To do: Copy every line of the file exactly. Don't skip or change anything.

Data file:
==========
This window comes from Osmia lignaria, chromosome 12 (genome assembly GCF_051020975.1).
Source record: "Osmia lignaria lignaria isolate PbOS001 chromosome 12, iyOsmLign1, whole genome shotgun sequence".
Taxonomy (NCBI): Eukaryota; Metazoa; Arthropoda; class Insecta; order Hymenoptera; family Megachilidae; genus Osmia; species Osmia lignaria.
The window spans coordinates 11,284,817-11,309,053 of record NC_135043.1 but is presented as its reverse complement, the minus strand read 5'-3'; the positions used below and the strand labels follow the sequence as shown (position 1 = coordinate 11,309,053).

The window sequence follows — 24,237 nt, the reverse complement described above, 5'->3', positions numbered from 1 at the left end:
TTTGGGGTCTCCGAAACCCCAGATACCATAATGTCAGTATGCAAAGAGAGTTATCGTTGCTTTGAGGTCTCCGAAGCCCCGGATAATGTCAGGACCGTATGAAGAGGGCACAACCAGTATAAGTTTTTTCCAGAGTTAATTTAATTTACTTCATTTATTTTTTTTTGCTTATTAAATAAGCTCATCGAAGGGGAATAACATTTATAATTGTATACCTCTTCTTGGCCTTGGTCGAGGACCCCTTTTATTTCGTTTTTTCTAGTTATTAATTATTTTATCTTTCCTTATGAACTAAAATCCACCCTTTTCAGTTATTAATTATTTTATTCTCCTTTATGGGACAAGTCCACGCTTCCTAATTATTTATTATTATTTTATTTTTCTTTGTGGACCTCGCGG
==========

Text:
This window comes from Osmia lignaria, chromosome 12 (genome assembly GCF_051020975.1).
Source record: "Osmia lignaria lignaria isolate PbOS001 chromosome 12, iyOsmLign1, whole genome shotgun sequence".
Taxonomy (NCBI): Eukaryota; Metazoa; Arthropoda; class Insecta; order Hymenoptera; family Megachilidae; genus Osmia; species Osmia lignaria.
The window spans coordinates 11,284,817-11,309,053 of record NC_135043.1 but is presented as its reverse complement, the minus strand read 5'-3'; the positions used below and the strand labels follow the sequence as shown (position 1 = coordinate 11,309,053).

The window sequence follows — 24,237 nt, the reverse complement described above, 5'->3', positions numbered from 1 at the left end:
TTTGGGGTCTCCGAAACCCCAGATACCATAATGTCAGTATGCAAAGAGAGTTATCGTTGCTTTGAGGTCTCCGAAGCCCCGGATAATGTCAGGACCGTATGAAGAGGGCACAACCAGTATAAGTTTTTTCCAGAGTTAATTTAATTTACTTCATTTATTTTTTTTTGCTTATTAAATAAGCTCATCGAAGGGGAATAACATTTATAATTGTATACCTCTTCTTGGCCTTGGTCGAGGACCCCTTTTATTTCGTTTTTTCTAGTTATTAATTATTTTATCTTTCCTTATGAACTAAAATCCACCCTTTTCAGTTATTAATTATTTTATTCTCCTTTATGGGACAAGTCCACGCTTCCTAATTATTTATTATTATTTTATTTTTCTTTGTGGACCTCGCGG